‘Cosmic concrete’ from extraterrestrial dust is twice as durable as conventional concrete

Image of a small piece of concrete - Photo: SCITECH DAILY

Image of a small piece of concrete – Photo: SCITECH DAILY

Building infrastructure in space is currently very expensive and difficult to achieve. This construction needs to rely on simple materials that astronauts can easily obtain, StarCrete offers a possible solution.

The scientists behind this invention used simulated Martian soil mixed with potato starch and a pinch of salt to create a material that is twice as durable as regular concrete. They are perfectly suited for construction in extraterrestrial environments.

In a study published in the journal Open Engineeringthe team demonstrated that common potato starch can act as a binder when mixed with simulated Martian dust to create a concrete-like material.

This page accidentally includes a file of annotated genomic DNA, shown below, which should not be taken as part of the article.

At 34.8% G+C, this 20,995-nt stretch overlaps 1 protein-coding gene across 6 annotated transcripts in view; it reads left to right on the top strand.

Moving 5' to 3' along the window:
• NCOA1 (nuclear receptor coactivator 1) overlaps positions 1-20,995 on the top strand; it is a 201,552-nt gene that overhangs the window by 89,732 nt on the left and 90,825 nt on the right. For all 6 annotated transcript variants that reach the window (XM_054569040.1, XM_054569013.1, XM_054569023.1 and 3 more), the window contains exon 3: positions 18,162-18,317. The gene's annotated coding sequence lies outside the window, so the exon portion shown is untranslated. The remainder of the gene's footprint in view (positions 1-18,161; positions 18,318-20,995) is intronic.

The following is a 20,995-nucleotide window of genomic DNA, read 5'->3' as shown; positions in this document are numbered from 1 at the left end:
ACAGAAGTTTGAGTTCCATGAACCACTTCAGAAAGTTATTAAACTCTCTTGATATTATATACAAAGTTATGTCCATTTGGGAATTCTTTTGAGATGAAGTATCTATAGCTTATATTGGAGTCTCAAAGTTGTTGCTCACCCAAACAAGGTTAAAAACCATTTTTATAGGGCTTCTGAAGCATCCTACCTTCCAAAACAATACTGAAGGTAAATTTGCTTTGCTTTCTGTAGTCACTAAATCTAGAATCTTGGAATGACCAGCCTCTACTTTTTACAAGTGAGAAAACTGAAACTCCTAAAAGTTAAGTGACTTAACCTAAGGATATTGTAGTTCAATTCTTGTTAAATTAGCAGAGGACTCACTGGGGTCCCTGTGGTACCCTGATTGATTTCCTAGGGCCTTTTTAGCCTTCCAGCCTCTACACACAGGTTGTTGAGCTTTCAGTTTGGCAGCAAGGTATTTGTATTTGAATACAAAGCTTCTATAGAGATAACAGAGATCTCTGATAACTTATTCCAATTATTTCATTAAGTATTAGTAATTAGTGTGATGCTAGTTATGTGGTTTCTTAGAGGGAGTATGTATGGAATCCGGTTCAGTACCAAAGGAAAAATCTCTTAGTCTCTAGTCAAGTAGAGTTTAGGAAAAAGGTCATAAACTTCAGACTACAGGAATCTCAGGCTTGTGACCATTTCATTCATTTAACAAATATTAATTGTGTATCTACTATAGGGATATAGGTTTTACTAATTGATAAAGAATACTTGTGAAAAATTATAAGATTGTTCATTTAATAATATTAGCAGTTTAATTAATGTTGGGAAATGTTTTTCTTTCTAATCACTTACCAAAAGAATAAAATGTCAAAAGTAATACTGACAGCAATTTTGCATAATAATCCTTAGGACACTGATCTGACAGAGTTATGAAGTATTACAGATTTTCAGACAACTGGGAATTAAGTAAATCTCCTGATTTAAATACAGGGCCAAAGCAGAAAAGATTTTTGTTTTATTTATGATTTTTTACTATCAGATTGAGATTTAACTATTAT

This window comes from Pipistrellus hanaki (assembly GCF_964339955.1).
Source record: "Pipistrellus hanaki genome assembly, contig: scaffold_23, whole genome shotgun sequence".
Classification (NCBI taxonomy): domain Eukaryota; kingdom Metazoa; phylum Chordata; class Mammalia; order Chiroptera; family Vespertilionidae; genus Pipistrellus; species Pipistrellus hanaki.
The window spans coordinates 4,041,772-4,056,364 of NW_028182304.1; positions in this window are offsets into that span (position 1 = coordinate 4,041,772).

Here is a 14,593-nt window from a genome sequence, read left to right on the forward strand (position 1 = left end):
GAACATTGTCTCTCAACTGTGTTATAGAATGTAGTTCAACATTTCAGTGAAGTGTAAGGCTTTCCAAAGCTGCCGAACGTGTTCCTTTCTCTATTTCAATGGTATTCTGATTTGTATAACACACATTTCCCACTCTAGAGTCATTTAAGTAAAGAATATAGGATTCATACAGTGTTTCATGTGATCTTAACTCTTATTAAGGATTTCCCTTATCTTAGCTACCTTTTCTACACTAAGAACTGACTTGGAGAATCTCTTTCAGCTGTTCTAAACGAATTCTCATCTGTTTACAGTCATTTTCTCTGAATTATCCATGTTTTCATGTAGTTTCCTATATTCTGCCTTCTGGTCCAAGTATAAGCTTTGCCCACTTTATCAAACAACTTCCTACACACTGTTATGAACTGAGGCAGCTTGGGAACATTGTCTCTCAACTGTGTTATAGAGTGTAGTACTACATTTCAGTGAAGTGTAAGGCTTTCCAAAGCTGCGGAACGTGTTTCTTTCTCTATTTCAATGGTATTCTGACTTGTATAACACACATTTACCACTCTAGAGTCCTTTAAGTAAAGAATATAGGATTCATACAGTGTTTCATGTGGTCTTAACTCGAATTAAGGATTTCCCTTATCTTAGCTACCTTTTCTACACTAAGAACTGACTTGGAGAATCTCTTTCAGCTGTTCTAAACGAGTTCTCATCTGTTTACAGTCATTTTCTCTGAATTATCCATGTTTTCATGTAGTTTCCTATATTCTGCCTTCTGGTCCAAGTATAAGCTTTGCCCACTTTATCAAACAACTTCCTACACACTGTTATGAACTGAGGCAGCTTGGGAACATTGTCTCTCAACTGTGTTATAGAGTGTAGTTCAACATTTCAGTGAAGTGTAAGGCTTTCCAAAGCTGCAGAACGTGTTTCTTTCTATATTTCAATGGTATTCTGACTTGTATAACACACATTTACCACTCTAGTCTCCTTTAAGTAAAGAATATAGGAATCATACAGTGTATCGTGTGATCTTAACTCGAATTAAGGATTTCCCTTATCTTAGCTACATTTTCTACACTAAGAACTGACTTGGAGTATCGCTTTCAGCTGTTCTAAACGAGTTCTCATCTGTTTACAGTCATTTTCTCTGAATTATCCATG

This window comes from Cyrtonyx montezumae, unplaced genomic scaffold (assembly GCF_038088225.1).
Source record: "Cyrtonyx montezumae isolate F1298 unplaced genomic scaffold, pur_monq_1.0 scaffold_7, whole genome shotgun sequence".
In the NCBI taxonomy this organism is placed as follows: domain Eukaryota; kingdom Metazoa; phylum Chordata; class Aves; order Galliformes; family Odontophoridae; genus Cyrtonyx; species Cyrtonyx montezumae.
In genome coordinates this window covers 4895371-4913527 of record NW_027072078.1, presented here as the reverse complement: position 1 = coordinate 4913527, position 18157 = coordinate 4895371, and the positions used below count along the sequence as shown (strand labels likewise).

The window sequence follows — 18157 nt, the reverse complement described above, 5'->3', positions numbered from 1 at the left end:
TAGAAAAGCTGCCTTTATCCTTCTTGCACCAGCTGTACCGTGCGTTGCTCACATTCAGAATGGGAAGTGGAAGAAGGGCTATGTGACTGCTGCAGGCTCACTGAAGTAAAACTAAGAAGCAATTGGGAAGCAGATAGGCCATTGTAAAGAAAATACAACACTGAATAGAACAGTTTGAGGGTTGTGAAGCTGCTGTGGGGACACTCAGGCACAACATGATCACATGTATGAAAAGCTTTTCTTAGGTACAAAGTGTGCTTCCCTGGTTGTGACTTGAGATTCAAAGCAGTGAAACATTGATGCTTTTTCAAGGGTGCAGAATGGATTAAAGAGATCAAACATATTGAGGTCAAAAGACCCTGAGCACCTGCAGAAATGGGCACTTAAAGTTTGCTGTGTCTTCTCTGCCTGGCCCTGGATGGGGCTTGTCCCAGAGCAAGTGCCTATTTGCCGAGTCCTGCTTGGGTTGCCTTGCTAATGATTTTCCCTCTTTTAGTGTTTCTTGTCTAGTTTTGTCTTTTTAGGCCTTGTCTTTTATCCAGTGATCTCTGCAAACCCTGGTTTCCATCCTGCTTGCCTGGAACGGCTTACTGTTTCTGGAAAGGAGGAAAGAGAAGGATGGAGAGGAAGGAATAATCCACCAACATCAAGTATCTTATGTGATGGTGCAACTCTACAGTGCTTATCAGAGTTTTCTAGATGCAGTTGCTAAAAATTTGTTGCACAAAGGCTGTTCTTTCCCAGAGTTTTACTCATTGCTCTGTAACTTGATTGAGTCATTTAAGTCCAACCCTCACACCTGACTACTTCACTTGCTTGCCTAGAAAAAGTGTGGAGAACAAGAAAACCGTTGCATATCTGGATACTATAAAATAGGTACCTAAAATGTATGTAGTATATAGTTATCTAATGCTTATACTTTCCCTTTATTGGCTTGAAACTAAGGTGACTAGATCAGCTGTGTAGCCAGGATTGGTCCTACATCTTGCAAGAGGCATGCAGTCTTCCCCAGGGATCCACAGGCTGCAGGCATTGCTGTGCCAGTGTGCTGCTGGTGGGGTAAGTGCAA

When tested, StarCrete had a compressive strength of 72 Megapascals (MPa), more than twice as strong as the 32 MPa found in conventional concrete. Starcret made from lunar dust is even more powerful at over 91 MPa.

The team calculates that a 25kg bag of dried potatoes contains enough starch to produce nearly half a ton of StarCrete, equivalent to more than 213 bricks.

For comparison, a 3-bedroom house needs about 7,500 bricks to build. In addition, they discovered that a common salt, magnesium chloride, which can be obtained from the Martian surface or from the tears of astronauts, significantly improved StarCrete’s power.

The next phases of this project are to bring StarCrete from the lab to the application.

Dr. Roberts and his team recently founded a new company, DeakinBio. They are looking to improve StarCrete so that it can also be used in environments on Earth.

If used on earth, StarCrete could provide a greener alternative to traditional concrete.

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